If we look at it mathematically, every paper movement follows some laws. For example, each movement involves changing the angle in three dimensions. The most common change is that the angle between the two faces increases, so that the part that pops up can be supported when the page is opened, which means that the support structure will be somehow symmetrical. If we can summarize such paper movements with mathematical models, we may be able to draw more possibilities through such these models in the future.

Origami for a wind sensor

For the MOOG HACKATHON 2020, our team would like to make an e-trombone, and I am trying to design an air flow sensor with paper. This is mainly because the current air flow sensor on the market is not sensitive enough to meet the needs of playing musical instruments. The initial idea was to use carbon coated paper to build the sensor.

I first created a CAD model of the trombone and 3D printed the mouthpiece. In order to observe the effect of the airflow on the paper during the blowing, I pasted some small pieces of paper on the end of the mouthpiece and recorded the slow motion video of different blowing.

The performance of paper is completely different under two different ways of blowing. When only blowing air, the paper sheet will be slightly inclined inwardly. When blowing with the lips vibrate, the paper will vibrate according to the frequency of the lips.

Through this experiment, I can conclude that using the carbon coating paper to build the sensor was not feasible. Which means we may have to add the light to make the sensor. The current idea is to keep the current paper and mouthpiece design and add light-related sensors to the blowpipe.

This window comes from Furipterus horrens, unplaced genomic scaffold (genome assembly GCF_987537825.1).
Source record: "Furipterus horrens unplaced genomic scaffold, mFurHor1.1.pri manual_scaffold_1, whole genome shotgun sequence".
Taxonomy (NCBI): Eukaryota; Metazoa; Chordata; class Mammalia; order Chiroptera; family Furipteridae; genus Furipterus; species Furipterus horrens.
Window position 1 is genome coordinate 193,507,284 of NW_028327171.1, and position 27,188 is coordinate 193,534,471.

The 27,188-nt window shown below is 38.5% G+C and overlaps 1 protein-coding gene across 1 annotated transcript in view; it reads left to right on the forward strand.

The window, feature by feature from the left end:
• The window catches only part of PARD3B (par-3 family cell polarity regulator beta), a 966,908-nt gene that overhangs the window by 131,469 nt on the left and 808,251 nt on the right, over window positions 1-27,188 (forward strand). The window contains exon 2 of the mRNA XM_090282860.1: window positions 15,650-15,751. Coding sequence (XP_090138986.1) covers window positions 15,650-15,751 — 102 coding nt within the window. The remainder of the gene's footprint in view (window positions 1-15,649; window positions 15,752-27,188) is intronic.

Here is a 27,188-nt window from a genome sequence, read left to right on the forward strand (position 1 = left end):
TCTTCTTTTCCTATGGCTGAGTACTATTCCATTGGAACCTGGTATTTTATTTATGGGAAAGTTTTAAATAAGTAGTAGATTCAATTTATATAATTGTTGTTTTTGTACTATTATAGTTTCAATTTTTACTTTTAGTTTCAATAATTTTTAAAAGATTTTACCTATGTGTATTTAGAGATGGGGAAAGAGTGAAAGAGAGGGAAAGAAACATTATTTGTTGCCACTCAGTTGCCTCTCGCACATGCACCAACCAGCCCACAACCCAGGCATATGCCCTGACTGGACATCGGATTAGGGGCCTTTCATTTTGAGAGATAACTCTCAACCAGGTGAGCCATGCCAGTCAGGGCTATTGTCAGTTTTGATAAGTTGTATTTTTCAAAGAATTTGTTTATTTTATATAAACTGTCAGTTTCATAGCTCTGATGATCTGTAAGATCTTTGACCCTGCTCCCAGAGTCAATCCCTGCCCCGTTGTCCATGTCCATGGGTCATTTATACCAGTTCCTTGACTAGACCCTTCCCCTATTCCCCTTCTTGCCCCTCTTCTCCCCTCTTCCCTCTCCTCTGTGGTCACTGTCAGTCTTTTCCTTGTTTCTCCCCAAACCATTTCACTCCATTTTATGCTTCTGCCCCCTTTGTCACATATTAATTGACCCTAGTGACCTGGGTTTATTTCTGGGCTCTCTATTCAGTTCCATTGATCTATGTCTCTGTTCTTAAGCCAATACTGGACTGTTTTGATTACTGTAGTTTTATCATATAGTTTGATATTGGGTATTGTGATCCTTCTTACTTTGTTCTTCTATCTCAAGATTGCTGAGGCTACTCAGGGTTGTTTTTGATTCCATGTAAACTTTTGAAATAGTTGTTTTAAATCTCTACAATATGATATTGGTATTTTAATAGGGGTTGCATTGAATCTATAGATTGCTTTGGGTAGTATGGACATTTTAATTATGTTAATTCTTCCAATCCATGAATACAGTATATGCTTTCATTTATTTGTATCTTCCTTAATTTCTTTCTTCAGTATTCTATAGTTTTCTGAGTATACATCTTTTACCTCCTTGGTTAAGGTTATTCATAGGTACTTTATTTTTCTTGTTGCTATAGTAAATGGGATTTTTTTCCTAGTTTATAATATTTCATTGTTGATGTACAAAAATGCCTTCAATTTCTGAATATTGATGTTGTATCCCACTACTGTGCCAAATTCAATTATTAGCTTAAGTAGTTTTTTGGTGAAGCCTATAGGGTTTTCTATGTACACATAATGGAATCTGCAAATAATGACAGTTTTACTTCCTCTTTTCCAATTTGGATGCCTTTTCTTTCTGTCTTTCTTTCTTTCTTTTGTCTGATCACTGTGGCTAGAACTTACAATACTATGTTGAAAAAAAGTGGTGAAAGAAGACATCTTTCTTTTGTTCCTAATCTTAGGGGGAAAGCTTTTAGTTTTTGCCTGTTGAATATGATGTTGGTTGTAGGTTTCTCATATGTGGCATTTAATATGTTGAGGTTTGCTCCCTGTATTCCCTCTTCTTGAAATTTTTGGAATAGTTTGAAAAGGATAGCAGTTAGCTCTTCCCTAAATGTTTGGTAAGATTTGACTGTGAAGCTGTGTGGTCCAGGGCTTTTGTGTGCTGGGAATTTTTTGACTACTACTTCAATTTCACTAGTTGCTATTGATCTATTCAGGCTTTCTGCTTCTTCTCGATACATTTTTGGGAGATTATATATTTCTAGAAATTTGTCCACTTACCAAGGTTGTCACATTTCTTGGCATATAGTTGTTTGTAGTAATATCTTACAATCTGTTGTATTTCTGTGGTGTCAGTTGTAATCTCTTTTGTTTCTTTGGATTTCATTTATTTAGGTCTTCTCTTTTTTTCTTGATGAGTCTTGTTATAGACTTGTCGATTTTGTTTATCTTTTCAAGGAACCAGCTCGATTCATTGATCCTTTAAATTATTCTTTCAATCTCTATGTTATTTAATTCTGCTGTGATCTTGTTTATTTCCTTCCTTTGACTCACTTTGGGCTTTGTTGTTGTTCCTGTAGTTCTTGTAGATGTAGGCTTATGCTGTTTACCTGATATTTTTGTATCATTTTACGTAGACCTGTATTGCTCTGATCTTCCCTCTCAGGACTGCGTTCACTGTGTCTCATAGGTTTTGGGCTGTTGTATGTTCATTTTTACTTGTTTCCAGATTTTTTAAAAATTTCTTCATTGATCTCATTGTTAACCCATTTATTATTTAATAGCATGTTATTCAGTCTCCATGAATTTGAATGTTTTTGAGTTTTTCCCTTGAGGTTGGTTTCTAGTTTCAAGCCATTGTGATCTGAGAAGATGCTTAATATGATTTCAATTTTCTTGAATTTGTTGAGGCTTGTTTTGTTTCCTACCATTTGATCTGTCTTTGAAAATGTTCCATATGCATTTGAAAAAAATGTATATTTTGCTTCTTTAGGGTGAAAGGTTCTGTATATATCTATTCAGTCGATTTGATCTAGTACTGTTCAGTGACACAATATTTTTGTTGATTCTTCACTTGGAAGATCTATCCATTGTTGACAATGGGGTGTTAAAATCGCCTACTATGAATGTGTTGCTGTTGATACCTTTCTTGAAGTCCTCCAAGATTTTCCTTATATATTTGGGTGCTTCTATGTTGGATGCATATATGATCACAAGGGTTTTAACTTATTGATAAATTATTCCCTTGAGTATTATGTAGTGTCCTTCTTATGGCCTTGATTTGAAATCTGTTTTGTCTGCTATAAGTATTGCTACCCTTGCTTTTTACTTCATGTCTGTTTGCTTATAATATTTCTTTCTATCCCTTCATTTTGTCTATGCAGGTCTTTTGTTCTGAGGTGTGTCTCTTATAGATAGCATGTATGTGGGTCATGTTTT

I also tried the Kresling pattern, which allows me to make a scalable feature. My original expectation was that it could retract itself when the blowing stopped, but during testing it was found that it would slowly unfold and only fold again when breathing in. This origami can be used to make a harmonica, which needs both inhale and exhale.

Yoshizawa–Randlett System

This week, I learned about the Yoshizawa–Randlett System. This system was created by Yoshizawa, then translated and organized by Randlett. This system is now considered as an international standard. These symbols can be found on Wikipedia: Yoshizawa–Randlett system

Based on these symbols, I recorded my process of folding paper lantern:

Through this process, I found that the Yoshizawa system still has some defects. For example, some symbols are not easy to understand; for the process of inserting after folding, it cannot be expressed in detail. I bought the book The Origami Bible in the hope that I can learn more about how to show the the origami process.